It's the best time of year!
So we know Nashville Predators goaltender Pekka Rinne will be staying in Music City for seven more seasons. But Predators GM David Poile still has work to do. If he can’t get both Shea Weber and Ryan Suter signed long-term (and this isn’t to say that he can’t or won’t), Poile may have to decide between one or the other. If it gets to that point, who should the Preds keep? Alexander and I debate…
By Alexander Monaghan
Shea Weber simply does it all, and the Nashville Predators know it.
Awarded the captaincy 16 months ago, the Preds chose Weber over Ryan Suter, or any other player, because of his elite skill set, rugged defending and overall leadership qualities. On the ice, he does it all as acknowledged by two All-Star appearances, an Olympic Gold Medal, a Norris Trophy nomination and gargantuan $7.5 million arbitration award. Off the ice, his mentoring and guidance helped the team win their first playoff round last season.
Through Friday’s action, Weber sits in the top 10 in ice time and shots on goal. Although he has yet to find his scoring touch in the season's early going, the Sicamous, B.C., native has produced on average 16 goals over his first five NHL seasons – which includes his six goals in an injury-marred 2007-08. In other words, when healthy, he's one of the game's top offensive defensemen.
However, not everything he brings to the table is offensive. He is even better defensively. He leads the team in hits, plus/minus, shifts per game and overall shifts. In tough minutes, coach Barry Trotz sends out Weber furthering the argument that he's the most important player on this team.
Among his teammates, only Francois Bouillon – who has played only four games this season – has faced a stronger Quality of Competition (QoC) according to Behindthenet.ca. His Corsi number – a number put on puck possession based on shot attempts – in relation to his QoC similarly puts him above all other Nashville defenders. In layman's terms, he faces every elite player the opposition can throw at the team and still pushes the puck out of the zone.
We've found Weber to be an irreplaceable member of the Preds using his accolades, counting stats and now advanced hockey stats. But does he pass the eye test?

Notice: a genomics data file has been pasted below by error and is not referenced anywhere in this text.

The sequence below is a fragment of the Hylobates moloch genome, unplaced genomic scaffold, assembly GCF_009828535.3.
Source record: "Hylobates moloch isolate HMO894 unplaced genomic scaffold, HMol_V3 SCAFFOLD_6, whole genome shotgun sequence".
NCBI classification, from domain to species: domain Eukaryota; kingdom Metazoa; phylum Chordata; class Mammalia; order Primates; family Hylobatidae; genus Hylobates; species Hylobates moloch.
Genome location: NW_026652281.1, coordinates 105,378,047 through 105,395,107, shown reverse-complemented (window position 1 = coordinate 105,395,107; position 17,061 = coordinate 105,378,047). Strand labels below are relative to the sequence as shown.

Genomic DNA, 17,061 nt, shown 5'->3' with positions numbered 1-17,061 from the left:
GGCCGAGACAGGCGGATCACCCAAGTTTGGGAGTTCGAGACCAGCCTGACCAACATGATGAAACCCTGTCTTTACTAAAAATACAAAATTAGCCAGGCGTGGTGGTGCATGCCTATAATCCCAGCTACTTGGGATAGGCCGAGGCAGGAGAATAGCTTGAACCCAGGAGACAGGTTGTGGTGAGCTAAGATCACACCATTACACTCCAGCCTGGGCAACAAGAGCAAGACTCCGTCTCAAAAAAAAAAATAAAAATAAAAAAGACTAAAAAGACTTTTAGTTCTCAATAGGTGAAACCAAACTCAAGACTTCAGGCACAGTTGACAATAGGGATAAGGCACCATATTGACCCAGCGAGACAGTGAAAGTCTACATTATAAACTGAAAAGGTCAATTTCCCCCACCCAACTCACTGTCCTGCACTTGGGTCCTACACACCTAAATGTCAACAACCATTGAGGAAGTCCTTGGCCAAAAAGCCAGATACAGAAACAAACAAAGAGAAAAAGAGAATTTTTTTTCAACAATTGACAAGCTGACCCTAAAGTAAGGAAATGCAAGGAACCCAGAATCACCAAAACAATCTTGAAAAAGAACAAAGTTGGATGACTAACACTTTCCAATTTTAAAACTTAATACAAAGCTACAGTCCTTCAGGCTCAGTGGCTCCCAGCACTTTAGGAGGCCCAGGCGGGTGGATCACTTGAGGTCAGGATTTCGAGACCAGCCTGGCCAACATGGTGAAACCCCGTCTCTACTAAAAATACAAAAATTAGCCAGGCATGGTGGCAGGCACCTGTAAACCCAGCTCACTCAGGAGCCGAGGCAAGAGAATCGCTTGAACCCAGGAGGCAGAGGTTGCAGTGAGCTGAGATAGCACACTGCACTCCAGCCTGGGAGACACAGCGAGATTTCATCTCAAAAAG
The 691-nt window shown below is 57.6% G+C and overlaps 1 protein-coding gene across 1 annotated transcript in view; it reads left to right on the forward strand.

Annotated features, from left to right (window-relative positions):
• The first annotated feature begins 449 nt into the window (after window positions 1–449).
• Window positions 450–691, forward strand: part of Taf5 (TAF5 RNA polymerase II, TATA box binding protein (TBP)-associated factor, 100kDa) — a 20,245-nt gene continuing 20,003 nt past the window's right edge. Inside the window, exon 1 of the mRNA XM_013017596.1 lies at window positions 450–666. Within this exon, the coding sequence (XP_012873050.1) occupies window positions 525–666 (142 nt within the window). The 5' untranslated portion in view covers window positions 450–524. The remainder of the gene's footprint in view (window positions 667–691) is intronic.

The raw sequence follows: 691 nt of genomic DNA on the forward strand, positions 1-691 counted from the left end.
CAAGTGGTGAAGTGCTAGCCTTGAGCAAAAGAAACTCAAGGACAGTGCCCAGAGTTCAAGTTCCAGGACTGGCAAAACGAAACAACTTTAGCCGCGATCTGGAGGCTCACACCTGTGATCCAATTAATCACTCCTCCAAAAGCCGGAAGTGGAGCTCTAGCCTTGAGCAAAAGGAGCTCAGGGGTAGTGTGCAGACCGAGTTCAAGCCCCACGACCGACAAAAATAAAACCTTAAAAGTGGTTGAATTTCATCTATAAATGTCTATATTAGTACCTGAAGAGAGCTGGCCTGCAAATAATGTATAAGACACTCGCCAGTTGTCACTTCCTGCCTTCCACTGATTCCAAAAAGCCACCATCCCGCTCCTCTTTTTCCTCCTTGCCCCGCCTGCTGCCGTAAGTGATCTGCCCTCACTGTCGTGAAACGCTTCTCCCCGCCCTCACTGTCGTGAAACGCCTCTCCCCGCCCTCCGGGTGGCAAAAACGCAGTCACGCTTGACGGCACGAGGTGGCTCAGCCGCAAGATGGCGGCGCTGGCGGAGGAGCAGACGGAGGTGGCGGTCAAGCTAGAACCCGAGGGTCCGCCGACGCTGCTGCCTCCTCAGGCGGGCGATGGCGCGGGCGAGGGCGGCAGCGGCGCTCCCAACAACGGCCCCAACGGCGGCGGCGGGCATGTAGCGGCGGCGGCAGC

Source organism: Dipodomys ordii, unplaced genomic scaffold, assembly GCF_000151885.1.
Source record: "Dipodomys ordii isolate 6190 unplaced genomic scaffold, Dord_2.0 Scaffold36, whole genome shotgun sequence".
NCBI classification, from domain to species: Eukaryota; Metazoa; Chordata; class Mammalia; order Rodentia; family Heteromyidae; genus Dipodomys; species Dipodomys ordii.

Standing tall at 6’4”, the former Kelowna Rocket can play a heavily offensive role or shut down his opponent with blistering body checks and solid positioning. His slap shot is one of the hardest – if not the hardest – shot in the NHL, topping 104 mph. At both ends of the ice, he remains a force and a joy to watch for that matter.
Weber is the complete package, playing in his prime at age 26 and dominating at both ends of the ice. The Predators know these facts, as does the other 29 NHL clubs who hope he hits unrestricted free agency following the 2012-13 season. Locking him up should be a top priority as players of his stature are simply difficult to obtain.
By Ryan Porth
Up until the 2010 Winter Olympics, Ryan Suter was the most underrated defenseman in the NHL. Seemingly overshadowed by Shea Weber’s notoriety and easy-to-notice playing style, Suter has been a steady force on the Preds’ blue line for as long as Weber has.
Suter can become an unrestricted free agent next summer. At that time he’ll be 27 years old and may become the Ilya Kovalchuk of free agent defensemen. When was the last time that an elite defenseman hit the open market while entering his prime? In the salary cap era, never. Next summer, Suter could potentially earn Weber-type money ($7.5, maybe $8 million). Teams would be lining up on Suter’s doorstep on June 30th.
Poile should never let it get to that point, though. Suter is an extremely important player to the Preds. His combination of poise, skating/puck-moving ability, strong defensive play and ability to control the pace of a game is hard to find. When he missed 11 of the Preds’ first 19 games last year, the defense (including Weber) was lost and the team went 4-6-1 in that span. Also, Suter’s presence on the power play makes the unit better.
Another reason why the Preds should opt for Suter over Weber is their respective free agency status next summer. Weber will be a restricted free agent again in 2012, unrestricted in 2013. If Poile is able to sign Suter to a long-term deal similar to Rinne’s, and the team cannot keep Weber, they have time to get compensation for him in the form of a proven scorer, prospects or draft picks (or a mixture of all three). The only way the Preds could get reasonable compensation for Suter is if they trade him before this season’s trade deadline, which I personally don’t think would happen.
His point totals will never jump out at you and he may never win a Norris Trophy playing alongside Weber. But if Suter weren’t in Nashville, he could easily be the top defenseman on two-thirds of the teams around the league.
Even though it’d be easier to find a defenseman comparable to Suter’s skill-set than Weber’s, you can’t go wrong with either one. They are the best defensive duo in the league. But if Poile has to pick between one or other, he should get Suter’s signature on the dotted line.
Photos credit: Getty Images
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